Psychiatric wards are unable to provide patients with acceptable levels of security or care, a report warns.
Services were described as 'inexcusable'
The Mental Health Act Commission said there was intense pressure on beds, understaffing and a lack of basic humane treatment.
The report was based on visits to detained psychiatric patients in all hospitals in England and Wales between 2003 and 2005.
It calls for the government to improve psychiatric inpatient services.
The MHAC, which monitors the implementation of the Mental Health Act as it relates to patients detained or liable to be detained, said too many patients are fearful of mental health services.
Too many people are also fearful of those with mental health problems, it said.
The report found over half of all wards are full or have more patients than beds, with staffing shortages and unpleasant ward environments undermining the therapeutic purpose of in-patient admission.
It warned the extension of patient 'choice' across health service provision may disadvantage patients unable to exercise choice because of their mental incapacity or because of legal powers of compulsion held over their treatment.
The report also said the criminal justice system works to the detriment of people with mental health problems, often treating them as criminals, rather than seeking to offer them appropriate care.
It called on the government to review the role of the Home Office in decisions about mentally disordered offenders.
Chris Heginbotham, MHAC chief executive, said: "Mental Health Act Commissioners find serious abuses of the rights of patients every week - which in 2006 is simply inexcusable.
"We are especially worried about complacent and often lax use of the Mental Health Act; some provider attitudes demonstrate a lack of understanding of the significance of depriving a person of their liberty."
Professor Kamlesh Patel, MHAC chairman, said: "The NHS should provide reassurance to everybody that they will receive appropriate and dignified care if they fall ill.
"But it is in this respect more than any other that mental health services are failing to match the standards of the rest of the NHS."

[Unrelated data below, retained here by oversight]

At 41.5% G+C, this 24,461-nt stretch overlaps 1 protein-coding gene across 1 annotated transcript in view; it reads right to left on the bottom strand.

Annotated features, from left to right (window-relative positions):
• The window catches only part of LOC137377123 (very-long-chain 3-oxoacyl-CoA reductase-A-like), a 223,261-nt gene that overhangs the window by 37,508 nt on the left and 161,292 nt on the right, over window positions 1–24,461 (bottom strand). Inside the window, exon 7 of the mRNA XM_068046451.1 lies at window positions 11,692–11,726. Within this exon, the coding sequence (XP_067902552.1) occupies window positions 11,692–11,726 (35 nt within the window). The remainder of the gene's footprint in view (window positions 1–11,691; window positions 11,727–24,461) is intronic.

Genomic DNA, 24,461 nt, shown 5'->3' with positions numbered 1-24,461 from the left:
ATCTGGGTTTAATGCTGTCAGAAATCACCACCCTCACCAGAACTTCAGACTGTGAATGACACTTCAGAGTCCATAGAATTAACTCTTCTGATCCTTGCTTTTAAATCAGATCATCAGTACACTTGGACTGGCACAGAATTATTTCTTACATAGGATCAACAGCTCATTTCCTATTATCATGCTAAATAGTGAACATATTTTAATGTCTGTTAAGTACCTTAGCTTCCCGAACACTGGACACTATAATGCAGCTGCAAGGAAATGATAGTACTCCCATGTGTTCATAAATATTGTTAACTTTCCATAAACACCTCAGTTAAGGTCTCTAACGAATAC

Marjorie Wallace, chief executive of the mental health charity Sane, said: "This report paints a damning picture of psychiatric wards, revealing that some are unable to provide patients with acceptable levels of security or care.
"It highlights intense pressures on beds, understaffing, and lack of basic, humane treatment; staff and resources have been siphoned off to the more fashionable community services.
"In our own experience, many units are places of squalor and degradation. "There has been an alarming increase in illicit drug taking and violence on wards, leading to an atmosphere of fear where both staff and patients can feel under threat."
The report is the second in month to outline problems in NHS psychiatric units.
A collective of leading health and social care groups called for radical changes tube made to mental health services in England over the next decade.
A Department of Health spokesperson said the report's recommendations would be studied in detail, but stressed the government had already earmarked new funds to improve services.
"Improving and updating inpatient care for the small number of people who suffer from acute mental problems is a major priority for the Department of Health.
"We have put in place a comprehensive action plan to stamp out inequalities and discrimination in mental health services."